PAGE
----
Find and tune inefficient query executions
Or a way to find cardinality errors in your cached execution plans
If SQL Server can’t accurately predict estimated number of rows for a query plan operator, then a discrepancy appears in the estimated v/s actual number of rows in the query plan. QP creates a query plan and choses a specific operator because it expects that the query returns some number of rows, but actually when the plan executes, a lot more (or far less) number of rows go trough the operator. This is called cardinality error, because SQL Server makes an error on estimating cardinality of an operator. The result of cardinality error in almost every case is that the query executes with suboptimal execution plan. Of course it means that query has performance problems and delays in some executions.
For example: If we look for Amazon orders for a customer in Varna then we expect to find 100 rows of overall of 10000 in the orders table. On the other side If we use the same plan (plan is cached and re-used, which is mostly the goal) to find the orders for customers in Chicago, then there will be for sure a lot more of them, 20000 for example. On the first execution, the QP uses Nested Loop Join and Key Lookup (bookmark operator) to produce those 100 rows. But the next execution will re-use the same operator to do that and it will result in tremendous number of logical IOs and potential slow execution.
Hash and Sort warning events which I blogged about are directly connected to cardinality errors. They are resut of specific cases when “expensive” hash and sort operators are used in the query plan.
Main Reasons of facing cardinality errors are:
- statistics issues
- bad parameter sniffing
Using specific programing constructs (variables, comparing columns of the same table in the WHERE clause and other described in the link http://msdn.microsoft.com/en-us/library/ms181034(v=sql.105).aspx ) also results in cardinality assumptions and errors. But the common root cause is data distribution in tables.
We can easy find a cardinality error problem when we analyze specific query plan trough SSMS. We just need to execute the query with different parameters, show the actual execution plan, and monitor the query plan operators – their estimated v/s actual number of rows. Here is an example:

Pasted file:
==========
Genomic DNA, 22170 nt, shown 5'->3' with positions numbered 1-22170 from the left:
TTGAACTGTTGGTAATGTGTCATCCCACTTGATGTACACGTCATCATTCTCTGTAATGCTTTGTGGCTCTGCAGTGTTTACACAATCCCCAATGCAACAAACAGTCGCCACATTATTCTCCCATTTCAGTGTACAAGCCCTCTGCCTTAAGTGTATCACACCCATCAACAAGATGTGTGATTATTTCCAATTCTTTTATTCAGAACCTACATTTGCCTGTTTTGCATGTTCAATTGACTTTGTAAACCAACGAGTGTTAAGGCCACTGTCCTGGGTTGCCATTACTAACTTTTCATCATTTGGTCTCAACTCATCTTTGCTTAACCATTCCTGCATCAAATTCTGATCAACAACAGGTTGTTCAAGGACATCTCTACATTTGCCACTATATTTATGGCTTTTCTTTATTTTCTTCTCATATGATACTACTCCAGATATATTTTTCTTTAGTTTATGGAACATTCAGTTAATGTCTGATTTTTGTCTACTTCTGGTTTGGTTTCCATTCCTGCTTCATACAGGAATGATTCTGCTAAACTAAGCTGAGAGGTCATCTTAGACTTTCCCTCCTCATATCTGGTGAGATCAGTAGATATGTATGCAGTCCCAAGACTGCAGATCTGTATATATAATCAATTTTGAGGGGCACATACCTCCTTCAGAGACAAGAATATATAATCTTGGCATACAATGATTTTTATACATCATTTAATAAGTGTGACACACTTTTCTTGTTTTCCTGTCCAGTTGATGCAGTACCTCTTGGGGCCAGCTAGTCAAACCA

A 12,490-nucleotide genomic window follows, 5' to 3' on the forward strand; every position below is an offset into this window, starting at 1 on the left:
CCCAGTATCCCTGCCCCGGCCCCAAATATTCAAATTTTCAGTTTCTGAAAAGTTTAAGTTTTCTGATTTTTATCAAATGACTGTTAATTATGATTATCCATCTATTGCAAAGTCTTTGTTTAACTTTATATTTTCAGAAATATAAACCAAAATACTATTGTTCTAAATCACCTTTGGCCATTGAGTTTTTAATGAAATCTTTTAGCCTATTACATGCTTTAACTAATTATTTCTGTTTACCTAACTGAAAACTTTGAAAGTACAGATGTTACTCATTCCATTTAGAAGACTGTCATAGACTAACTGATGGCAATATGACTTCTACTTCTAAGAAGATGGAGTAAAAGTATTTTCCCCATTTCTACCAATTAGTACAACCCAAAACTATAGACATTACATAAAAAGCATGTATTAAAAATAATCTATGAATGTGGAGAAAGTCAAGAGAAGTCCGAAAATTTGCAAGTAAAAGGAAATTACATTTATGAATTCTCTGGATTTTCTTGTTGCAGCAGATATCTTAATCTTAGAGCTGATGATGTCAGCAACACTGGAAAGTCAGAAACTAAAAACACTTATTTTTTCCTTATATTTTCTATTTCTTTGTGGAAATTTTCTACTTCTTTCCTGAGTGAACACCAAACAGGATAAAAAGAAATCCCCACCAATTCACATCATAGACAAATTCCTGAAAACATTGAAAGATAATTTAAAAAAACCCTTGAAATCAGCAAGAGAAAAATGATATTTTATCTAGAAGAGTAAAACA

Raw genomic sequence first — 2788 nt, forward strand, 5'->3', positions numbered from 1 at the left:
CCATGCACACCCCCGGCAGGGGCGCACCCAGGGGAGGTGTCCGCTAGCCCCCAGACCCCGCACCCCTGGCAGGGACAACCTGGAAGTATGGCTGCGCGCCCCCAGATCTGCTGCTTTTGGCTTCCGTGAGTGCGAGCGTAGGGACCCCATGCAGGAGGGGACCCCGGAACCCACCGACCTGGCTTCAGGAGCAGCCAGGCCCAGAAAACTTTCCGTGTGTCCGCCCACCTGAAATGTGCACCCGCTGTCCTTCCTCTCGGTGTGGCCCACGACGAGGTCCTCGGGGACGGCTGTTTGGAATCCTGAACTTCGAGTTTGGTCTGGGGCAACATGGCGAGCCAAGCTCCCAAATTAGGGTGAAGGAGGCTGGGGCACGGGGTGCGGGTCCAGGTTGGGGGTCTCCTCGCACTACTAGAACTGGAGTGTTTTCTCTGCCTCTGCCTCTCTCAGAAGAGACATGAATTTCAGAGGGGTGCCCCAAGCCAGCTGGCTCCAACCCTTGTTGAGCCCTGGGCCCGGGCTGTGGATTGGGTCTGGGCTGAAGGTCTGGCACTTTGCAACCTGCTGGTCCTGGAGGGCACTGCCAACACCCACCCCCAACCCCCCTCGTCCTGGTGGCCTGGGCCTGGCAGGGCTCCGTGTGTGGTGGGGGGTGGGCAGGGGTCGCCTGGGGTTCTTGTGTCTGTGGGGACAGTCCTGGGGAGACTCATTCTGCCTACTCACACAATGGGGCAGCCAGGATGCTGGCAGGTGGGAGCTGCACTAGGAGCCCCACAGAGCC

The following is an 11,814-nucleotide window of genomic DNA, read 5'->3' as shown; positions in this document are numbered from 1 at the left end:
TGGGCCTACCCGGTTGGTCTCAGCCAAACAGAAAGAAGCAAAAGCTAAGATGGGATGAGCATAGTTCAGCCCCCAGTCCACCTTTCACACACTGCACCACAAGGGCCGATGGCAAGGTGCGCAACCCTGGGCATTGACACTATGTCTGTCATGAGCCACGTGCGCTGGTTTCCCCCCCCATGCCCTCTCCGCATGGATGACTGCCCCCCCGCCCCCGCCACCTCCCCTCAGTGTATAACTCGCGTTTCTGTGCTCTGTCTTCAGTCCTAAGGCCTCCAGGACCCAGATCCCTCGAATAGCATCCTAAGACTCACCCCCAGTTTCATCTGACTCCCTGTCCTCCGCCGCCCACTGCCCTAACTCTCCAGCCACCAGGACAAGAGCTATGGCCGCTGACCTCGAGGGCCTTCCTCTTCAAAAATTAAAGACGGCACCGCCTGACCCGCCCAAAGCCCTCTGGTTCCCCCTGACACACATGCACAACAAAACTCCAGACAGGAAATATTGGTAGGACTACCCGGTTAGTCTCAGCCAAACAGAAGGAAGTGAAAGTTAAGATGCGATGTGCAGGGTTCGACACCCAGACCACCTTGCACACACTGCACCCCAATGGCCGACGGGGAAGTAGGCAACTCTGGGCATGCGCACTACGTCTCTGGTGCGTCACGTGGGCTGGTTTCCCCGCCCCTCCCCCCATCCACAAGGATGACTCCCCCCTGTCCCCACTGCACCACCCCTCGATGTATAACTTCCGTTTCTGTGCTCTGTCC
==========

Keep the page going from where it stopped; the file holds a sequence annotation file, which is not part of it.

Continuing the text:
CREATE PROCEDURE SalesByCustomer
SELECT * FROM [Sales].[SalesOrderHeader]
Let’s test different stored procedure executions. First execution compiles the stored procedure and returns 2 rows:
SET statistics IO ON
EXEC SalesByCustomer 11005 --Key Lookup, 2 rows, Logical reads 8
Second execution re-uses procedure plan, but processes 10K rows instead of 2. As a result of using same execution plan with the bookmark operator it generates 30K logical reads, which is far more than it would do if table scan was executed – the table has 689 data pages.
EXEC SalesByCustomer 2935 -- Key Lookup, 10001 rows, logical reads 30032
Here is the cardinality error pattern of the query plan operators which can be seen by the discrepancy between estimated and actual number of rows (2.15789 v/s 10001):
We have an option of course to setup different ways of capturing problems beforehand. We can catch Hash and Sort warnings if we have enabled those trace events in advance. We can use Event Sessions, Event Notifications, xEvents, etc. We need to setup all those in advance in order to catch the workload execution for a specific time period.
But is there a way to find out if the currently cached queries have been executed inefficiently having potential cardinality error problems?
We don’t have a direct way to find this out as we don’t have a cardinality error event. All the ways we have are indirect ways of searching for a pattern of execution discrepancies.
The common pattern of cardinality error is: There are (big) differences in number of rows and resources costs for different executions of the same query plan. So we need to find out and compare the min and max values of the resources that has been spent for the executions per query plan (query hash).